A former volunteer swim coach at Ashland High School pleaded not guilty Wednesday in Jackson County Circuit Court to multiple counts of felony rape and sexual assault stemming from alleged abuse of a 14-year-old girl on the team.
Camren Michael Mitzel, 24, of Ashland, remains in jail on four counts of third-degree rape and four counts of second-degree sexual assault. His bail is set at $50,000. A pretrial hearing has been scheduled for 1:30 p.m. on Aug. 24.
Mitzel is the son of the AHS swim team's head coach, Steve Mitzel, who was cited by police Friday for failure to report the alleged abuse. As a coach, he is mandated by the state to report suspected child abuse.
Ashland police Chief Terry Holderness said Monday he did not believe that the head coach was aware of his son's alleged conduct with the freshman student and that Steve Mitzel cooperated fully with Ashland police during the investigation.
Holderness said Camren Mitzel was charged with four counts of each alleged crime because "we can demonstrate there were four different acts" involving the victim that took place on or between Oct. 2, 2012, and March 31, 2013, which spans the swim season at Ashland High School.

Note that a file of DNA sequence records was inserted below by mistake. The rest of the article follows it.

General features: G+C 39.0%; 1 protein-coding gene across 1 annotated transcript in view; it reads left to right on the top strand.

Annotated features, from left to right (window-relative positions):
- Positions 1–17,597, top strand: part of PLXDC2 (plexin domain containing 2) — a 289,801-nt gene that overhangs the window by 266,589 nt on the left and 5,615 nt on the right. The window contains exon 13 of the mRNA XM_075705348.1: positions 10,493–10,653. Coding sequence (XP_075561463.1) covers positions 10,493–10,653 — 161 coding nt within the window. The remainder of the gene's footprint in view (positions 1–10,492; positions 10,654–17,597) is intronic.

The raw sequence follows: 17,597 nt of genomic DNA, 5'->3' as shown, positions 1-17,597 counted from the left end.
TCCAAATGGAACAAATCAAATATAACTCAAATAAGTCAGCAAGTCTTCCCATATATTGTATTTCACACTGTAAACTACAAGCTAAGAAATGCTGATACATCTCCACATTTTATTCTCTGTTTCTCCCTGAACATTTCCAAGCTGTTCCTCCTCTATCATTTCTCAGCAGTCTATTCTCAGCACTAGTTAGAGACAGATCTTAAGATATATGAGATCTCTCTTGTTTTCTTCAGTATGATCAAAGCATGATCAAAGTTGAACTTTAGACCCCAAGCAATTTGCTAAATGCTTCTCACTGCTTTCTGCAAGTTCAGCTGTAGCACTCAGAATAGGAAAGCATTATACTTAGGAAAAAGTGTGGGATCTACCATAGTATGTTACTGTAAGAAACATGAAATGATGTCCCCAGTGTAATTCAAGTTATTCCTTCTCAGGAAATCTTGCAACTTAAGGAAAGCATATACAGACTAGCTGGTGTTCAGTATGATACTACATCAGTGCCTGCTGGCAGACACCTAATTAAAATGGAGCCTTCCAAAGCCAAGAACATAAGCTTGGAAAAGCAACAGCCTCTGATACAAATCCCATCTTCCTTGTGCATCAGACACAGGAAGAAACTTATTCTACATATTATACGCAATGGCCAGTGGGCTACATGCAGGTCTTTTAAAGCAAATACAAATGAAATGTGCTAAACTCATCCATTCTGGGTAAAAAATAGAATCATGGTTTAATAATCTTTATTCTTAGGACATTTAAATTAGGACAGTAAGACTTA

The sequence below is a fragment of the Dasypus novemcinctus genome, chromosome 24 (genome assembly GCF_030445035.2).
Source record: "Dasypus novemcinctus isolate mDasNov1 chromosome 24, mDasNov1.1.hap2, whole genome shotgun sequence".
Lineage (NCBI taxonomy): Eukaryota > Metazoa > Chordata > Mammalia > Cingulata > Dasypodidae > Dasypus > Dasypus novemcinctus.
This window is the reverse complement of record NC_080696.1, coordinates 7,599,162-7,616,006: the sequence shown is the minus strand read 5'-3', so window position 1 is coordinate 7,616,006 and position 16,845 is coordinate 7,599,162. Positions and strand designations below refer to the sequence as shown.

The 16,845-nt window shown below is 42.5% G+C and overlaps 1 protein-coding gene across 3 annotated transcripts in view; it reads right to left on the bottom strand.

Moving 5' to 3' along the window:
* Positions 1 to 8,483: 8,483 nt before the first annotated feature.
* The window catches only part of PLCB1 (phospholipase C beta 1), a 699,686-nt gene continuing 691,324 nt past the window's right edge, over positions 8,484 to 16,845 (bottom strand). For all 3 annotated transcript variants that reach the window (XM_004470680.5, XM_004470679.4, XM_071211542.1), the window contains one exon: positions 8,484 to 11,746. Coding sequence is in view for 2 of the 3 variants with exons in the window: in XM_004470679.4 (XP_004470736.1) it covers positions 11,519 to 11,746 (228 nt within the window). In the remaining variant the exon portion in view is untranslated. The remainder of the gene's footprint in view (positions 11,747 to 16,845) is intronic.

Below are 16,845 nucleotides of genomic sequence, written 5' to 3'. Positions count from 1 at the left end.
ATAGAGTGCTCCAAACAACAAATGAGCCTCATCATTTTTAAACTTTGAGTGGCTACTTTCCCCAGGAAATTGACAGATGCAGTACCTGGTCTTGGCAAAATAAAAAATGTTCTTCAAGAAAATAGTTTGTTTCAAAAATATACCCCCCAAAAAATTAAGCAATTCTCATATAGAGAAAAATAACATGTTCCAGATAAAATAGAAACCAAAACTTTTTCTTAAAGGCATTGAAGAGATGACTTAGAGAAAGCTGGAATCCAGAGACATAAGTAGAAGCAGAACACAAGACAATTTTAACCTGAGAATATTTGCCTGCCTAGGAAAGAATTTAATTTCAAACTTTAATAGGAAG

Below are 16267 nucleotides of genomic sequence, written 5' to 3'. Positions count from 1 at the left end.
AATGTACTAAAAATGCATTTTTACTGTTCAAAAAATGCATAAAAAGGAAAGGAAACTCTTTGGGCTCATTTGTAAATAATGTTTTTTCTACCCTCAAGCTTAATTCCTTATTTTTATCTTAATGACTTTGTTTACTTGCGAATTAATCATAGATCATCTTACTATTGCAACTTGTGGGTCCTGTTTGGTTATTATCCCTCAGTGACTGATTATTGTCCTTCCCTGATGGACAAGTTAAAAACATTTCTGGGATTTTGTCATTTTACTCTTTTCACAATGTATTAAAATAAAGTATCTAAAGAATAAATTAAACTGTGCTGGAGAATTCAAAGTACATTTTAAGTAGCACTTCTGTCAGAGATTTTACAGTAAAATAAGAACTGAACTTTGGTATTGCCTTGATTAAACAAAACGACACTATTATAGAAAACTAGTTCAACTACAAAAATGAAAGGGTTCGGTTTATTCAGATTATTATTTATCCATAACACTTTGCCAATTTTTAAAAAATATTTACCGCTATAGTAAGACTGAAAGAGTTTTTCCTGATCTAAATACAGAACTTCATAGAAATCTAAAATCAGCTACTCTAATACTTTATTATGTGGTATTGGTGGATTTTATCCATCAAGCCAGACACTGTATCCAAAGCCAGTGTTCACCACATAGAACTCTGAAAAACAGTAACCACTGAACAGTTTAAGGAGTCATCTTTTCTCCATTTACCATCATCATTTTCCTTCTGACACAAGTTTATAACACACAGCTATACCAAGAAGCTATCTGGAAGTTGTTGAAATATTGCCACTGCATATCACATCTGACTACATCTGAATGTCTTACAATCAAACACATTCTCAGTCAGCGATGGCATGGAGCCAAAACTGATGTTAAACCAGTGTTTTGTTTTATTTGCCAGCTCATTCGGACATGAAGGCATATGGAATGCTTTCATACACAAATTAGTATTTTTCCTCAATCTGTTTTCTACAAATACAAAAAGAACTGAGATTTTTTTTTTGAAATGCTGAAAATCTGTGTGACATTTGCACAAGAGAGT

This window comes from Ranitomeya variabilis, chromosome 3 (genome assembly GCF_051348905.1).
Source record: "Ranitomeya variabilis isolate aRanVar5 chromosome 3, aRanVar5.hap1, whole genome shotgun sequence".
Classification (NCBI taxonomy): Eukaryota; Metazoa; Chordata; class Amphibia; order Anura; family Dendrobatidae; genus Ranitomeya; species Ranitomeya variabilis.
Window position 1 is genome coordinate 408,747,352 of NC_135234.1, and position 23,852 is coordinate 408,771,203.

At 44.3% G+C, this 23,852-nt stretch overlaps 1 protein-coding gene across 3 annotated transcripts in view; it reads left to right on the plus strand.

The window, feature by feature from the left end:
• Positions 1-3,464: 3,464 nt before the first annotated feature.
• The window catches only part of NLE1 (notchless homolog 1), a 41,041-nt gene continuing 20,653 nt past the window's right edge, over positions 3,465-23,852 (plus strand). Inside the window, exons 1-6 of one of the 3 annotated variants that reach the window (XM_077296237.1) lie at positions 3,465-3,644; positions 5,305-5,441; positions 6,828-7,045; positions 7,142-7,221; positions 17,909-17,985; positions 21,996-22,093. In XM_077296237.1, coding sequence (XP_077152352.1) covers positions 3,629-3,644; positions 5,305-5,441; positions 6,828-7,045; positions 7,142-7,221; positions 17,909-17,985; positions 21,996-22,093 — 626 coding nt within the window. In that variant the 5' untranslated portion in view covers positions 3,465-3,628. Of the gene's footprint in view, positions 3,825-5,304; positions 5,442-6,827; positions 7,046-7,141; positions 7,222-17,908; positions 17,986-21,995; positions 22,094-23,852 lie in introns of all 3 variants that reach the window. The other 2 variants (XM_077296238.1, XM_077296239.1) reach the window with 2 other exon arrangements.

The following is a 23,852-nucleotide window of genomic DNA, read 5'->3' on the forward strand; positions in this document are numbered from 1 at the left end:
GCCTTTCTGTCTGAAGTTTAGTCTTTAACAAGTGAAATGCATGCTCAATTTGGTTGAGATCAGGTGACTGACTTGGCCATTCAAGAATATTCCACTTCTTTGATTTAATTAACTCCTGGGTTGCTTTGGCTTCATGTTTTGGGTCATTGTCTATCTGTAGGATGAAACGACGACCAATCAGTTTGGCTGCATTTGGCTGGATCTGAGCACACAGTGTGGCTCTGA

The alleged crimes were reported to a separate agency, which then contacted APD to follow up with an investigation, police said.
A several-week APD investigation determined that "no force was used" between the alleged offender and the victim, according to an APD release.
Holderness said Wednesday that the "no force" phrasing was an attempt to explain the level of criminal charges filed against Mitzel.
"It was put like that specifically to explain the charges," he said.
Third-degree rape is defined as having sexual intercourse with a person younger than 16. Second-degree rape is having sexual intercourse with a person younger than 14. First-degree is rape is having sexual intercourse with a person younger than 12, or the "victim is subjected to forcible compulsion," according to state statutes. In Oregon, a person younger than 18 cannot legally give consent to have sex.
Child sex abuse experts have expressed concerns that the "no force" phrase, while descriptive of legal codes, may lead to a misunderstanding that any rape can be described as without force or that the victim holds some responsibility.
"We make no assumption of the guilt or innocence of the alleged offender in this particular case," said Randy Ellison, advocacy director for Oregon Abuse Advocates and Survivors in Service. "However, there are many factors in child sexual abuse that come into play that may not seem like overt force.
"Children are never responsible for being abused in any form, no matter what the particular charges or circumstances are," Ellison said. To believe otherwise creates "victim blaming," Ellison said.
Reach Mail Tribune reporter Sanne Specht at 541-776-4497 or email email@example.com.